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How this couple plans to take Indian artisans to the rest of the world

Tausif Alam
23rd Nov 2016
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Deepti Kshirsagar (37) and Swapnil Kshirsagar (38) are peculiar kind of travellers. They are collectors and hoarders of exceptional and exotic products.

(From left to right) Deepti and Swapnil
(From left to right) Deepti and Swapnil

After travelling across the length and breadth of India, the husband-wife duo realised that the country with its diverse culture and geographies has a rich collection of artistic forms — from hand-woven textiles to handcrafted jewellery.

So, they decided to unearth these treasures, made with love and skills and passed on from generation to generation.

In November this year, the duo launched a platform that curates the rich collection of artistry to match the eclectic style, retaining its mool (core) tatva (essence). The platform was rightly named IndiTatva, and sells handicraft products online.

“With more than seven million regional artisans, involving mostly women and people from weaker sections of the society, the Indian handicraft industry is fragmented. Our aim is to unearth the stories and culture behind the crafts, and work with artisans giving them recognition and a sense of pride,” says Swapnil, who is the CEO.

He is a diploma holder in Electrical Engineering. He was a digital strategist with 15 years of industry experience having worked with renowned agencies like Grey worldwide, Mediaturf, and lastly heading STC Associates as the Regional Director.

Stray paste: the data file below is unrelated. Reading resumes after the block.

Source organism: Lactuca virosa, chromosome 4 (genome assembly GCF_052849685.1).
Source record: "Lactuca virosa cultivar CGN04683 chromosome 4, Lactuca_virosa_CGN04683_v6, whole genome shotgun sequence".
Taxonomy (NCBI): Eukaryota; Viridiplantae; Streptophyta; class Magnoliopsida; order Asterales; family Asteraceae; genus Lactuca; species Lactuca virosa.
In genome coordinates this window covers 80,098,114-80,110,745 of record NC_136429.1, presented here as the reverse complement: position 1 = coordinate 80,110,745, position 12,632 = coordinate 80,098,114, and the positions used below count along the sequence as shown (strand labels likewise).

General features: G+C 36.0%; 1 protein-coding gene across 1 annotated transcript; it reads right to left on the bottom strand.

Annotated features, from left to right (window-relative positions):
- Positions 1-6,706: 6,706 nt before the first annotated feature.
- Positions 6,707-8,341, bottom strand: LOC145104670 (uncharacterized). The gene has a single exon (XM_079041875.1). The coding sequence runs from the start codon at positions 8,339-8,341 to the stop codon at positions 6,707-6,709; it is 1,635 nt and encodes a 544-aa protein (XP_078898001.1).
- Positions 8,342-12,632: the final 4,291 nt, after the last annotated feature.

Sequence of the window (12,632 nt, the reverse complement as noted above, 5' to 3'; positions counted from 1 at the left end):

His co-founder, Deepti, is an art graduate from Sophia Polytechnic, Mumbai, and has been working in the design And branding industry for the past two decades. She has been the founder of WOW Design, a strategic branding and design firm based in Mumbai.

The platform sells handcrafted and handwoven products of artists from across India with a contemporary twist. The products listed on the platform include arts, artefacts and apparel.

Swapnil aims to promote the proud heritage of India's various artistic traditions to the world and take it to urban homes in India and abroad. Handicraft reflects the culture and skill of the local population. India is one of the most sought after destinations for handicraft due to variation in culture, and people who produce varied kinds of handicrafts. Besides India, the platform is eyeing the US market.

This bootstrapped platform infused around Rs 15 lakh that went into product procurement and platform building.

Following an inventory-based model, it has tied up with over 30 artisans and has over 600 registrations on it.

Growth opportunities and challenges

Handicrafts is a big market and possesses immense opportunities and challenges as well. Indian handicrafts are exquisite and valued worldwide. Every Indian state has a variety of handicrafts reflecting its enormous history and religious value, and owning a piece of such magnificence is a matter of pride.

Despite the growth opportunity, there are many challenges in this unorganised category.

Swapnil says that reaching out to far-flung areas of the country, finding artisans and doing business with them is quite a challenge.

Besides, the artisans belong to a very different strata of society and are vulnerable and often duped by middlemen.

Market and competition

In the Indian market, where almost $5,000 million of art and craft products are exported annually, many new players are making an entry into the segment.

Craftsvilla, IndianRoots, CBazaar, Utsav Fashion, and Namaste Craft, among others, are some of the old platforms in this category. In addition, many e-commerce platforms are catering to this segment. Early this year, Flipkart tied up with multiple government ministries to help artisans shift to online sales. Snapdeal has partnered with India Post to enable Varanasi artisans to sell their work on the online platform.

Industry experts add that about 90-95 percent of total industrial products of the world are produced in small workshops run by less than 100 people. In India, handicrafts are in competition with mechanised products, both in terms of volume and quantity.

The Indian handicraft industry is labour-intensive and has seen consistent growth of approximately 15 percent over the last few years. With a workforce of about seven million artisans, it plays a major role in foreign earnings.

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